Earlier this year, numerous reports surfaced on China’s creation of artificial islands in the South China Sea through land reclamation of submerged reefs. Of particular concern, China was reported to be building an island at least 3,000m long on the Fiery Cross Reef which could be the site for its first airstrip in the Spratlys. The land reclamation at Fiery Cross was the fourth and largest project undertaken by China in the Spratlys since 2013, having previously built new islands at Johnson South Reef, Cuateron Reef and Gaven Reefs. Prior to this, China had been at a distinct disadvantage as compared to the other claimant states (Vietnam, Philippines, Taiwan and Malaysia) as it was the only claimant not to occupy an island with an airfield in the Spratlys.
Reports stated that the establishment of such islands and airstrips would allow China to set up an air defence zone similar to the one created in the East China Sea. It has also been speculated that China could use the new islands to claim an exclusive economic zone within 200 nautical miles of each island under the United Nations Convention on the Law of the Sea (UNCLOS).
The last conjecture would not hold water as Article 60 of UNCLOS states that artificial islands, installations and structures do not possess the status of islands. They consequently have no territorial sea of their own, and their presence does not affect the delimitation of the territorial waters, the exclusive economic zone, or the continental shelf. Nonetheless, such debates emphasise the continued dominance of land as the reference point for defining territory and boundaries, and the compounded difficulty in defining and maintaining those boundaries extending beyond terra firma (bearing in mind, of course, that land borders are contested as well).
Notwithstanding assertions that the artificial island would serve as a base to project force, the reactions to these recent developments reflect the assumptions we make and take for granted concerning “natural” terrain and the dichotomy between land and sea. There seems to be something fundamentally different about establishing claims by occupying existing islands and building islands and then occupying them, perhaps because the creation of artificial islands challenges our understandings of the sea as an ‘untameable’ mass beyond human control.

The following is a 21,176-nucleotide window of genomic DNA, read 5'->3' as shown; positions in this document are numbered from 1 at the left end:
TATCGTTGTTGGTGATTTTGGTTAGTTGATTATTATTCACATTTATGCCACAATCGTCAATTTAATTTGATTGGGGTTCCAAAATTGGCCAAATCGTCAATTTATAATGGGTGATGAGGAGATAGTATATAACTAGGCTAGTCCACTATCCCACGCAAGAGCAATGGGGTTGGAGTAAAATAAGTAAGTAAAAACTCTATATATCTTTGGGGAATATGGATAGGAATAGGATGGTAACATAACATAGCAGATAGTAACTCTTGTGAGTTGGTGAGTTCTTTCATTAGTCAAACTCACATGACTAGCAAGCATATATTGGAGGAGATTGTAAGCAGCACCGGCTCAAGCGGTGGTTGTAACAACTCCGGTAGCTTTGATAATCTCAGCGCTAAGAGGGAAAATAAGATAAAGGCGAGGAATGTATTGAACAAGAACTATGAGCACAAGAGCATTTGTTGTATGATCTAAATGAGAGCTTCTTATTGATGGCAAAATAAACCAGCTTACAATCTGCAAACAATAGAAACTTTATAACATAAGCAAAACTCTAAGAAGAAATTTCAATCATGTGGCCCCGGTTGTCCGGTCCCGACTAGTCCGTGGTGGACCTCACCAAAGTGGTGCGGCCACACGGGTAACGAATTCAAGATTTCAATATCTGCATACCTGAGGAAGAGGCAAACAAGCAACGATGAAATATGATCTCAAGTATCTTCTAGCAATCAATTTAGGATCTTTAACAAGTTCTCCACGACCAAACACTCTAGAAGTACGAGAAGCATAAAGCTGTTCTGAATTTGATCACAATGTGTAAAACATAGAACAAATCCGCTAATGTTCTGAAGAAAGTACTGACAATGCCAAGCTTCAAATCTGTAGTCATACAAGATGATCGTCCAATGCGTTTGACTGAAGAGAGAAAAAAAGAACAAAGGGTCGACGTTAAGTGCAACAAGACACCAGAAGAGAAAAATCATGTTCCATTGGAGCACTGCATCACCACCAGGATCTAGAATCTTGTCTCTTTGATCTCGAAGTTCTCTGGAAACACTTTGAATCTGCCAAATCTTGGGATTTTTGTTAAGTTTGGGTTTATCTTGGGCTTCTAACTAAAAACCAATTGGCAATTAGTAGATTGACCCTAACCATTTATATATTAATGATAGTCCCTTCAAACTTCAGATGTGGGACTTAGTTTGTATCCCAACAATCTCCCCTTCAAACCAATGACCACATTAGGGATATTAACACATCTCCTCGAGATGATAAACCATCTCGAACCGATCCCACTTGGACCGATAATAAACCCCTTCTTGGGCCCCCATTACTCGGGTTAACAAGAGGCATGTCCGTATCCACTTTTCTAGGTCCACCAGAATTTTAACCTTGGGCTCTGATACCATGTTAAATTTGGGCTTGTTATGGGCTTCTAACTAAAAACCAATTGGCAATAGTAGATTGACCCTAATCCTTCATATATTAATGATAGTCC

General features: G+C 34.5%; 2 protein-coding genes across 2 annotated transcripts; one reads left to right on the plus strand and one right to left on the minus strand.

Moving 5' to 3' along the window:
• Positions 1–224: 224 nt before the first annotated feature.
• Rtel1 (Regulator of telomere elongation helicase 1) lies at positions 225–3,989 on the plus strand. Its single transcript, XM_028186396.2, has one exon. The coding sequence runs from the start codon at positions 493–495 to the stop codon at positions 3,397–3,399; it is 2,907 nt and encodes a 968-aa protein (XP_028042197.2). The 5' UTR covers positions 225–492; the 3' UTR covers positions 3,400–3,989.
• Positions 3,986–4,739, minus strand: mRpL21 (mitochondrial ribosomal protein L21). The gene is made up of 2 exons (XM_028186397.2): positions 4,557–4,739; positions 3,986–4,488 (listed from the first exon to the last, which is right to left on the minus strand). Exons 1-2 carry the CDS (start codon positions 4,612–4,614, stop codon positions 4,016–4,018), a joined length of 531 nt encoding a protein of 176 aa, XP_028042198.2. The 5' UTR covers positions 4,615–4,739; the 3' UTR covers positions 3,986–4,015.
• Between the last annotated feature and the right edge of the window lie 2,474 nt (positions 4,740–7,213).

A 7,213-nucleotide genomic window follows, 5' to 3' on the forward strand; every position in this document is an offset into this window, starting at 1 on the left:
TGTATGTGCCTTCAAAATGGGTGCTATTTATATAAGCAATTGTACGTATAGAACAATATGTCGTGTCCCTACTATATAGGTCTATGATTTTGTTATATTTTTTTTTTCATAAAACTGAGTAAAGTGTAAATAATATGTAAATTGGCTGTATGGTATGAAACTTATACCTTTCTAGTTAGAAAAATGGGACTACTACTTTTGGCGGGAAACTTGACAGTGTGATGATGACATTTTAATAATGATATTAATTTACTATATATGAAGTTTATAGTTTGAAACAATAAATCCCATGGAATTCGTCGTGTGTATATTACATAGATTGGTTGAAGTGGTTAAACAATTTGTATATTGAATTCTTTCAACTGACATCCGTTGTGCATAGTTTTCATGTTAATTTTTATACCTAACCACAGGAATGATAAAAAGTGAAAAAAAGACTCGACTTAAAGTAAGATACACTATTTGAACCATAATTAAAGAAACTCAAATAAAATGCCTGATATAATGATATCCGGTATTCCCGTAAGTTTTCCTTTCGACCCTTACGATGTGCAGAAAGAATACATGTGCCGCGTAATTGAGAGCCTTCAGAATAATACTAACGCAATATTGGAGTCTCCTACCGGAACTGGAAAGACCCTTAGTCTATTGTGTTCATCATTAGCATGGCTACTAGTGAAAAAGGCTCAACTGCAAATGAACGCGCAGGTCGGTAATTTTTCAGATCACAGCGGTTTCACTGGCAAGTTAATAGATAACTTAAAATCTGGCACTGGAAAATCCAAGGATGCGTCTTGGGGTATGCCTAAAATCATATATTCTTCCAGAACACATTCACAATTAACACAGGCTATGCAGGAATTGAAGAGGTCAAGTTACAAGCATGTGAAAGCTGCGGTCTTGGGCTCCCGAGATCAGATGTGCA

Through the process of land reclamation, China’s assertion of ownership over the island and surrounding waters has been immediately strengthened, whether justified or not. The process of creation gives the creator ownership rights over the created object. By extension, ownership rights over the island automatically gives China ownership rights over the water in which the island is situated. Moreover,the occupation of land appears far more tangible than the occupation of sea. Reclamation becomes the solution to transcend the limitations imposed by the sea. In transforming water to land, the fluid nature of the site is overcome by the creation and occupation of an immovable physical site. At the very least, they are much more permanent than the presence of vessels, and buoys or concrete markers which are susceptible to removal, destruction, decay, and subject to the sea’s currents and mobilities.
The development of artificial islands also opens up additional dimensions to project power. While naval power has been traditionally used to exert dominance over the seas, the creation of island, and airfields at sea, would allow China to establish its air presence in the remote region (located more than 900km from Hainan Island) and to create a permanent base from which to deploy.
While the act of creating artificial islands is no longer a new phenomenon, this development is novel for its strategic objectives; hence the controversy that surrounds it. All in all, the result is that China has been able to cement its presence and strengthen its position in a hotly contested region, without having fired a single shot. While controversial, China’s use of land reclamation to assert its claims is undeniably far less provocative than the exercise of military force to achieve the same objectives.
By Shan Kwok. Shan is a Political Science graduate and current student on the MSc Geopolitics and Security programme. She is interested in issues of security, in particular relating to ownership of natural resources, as well as the politics of identity.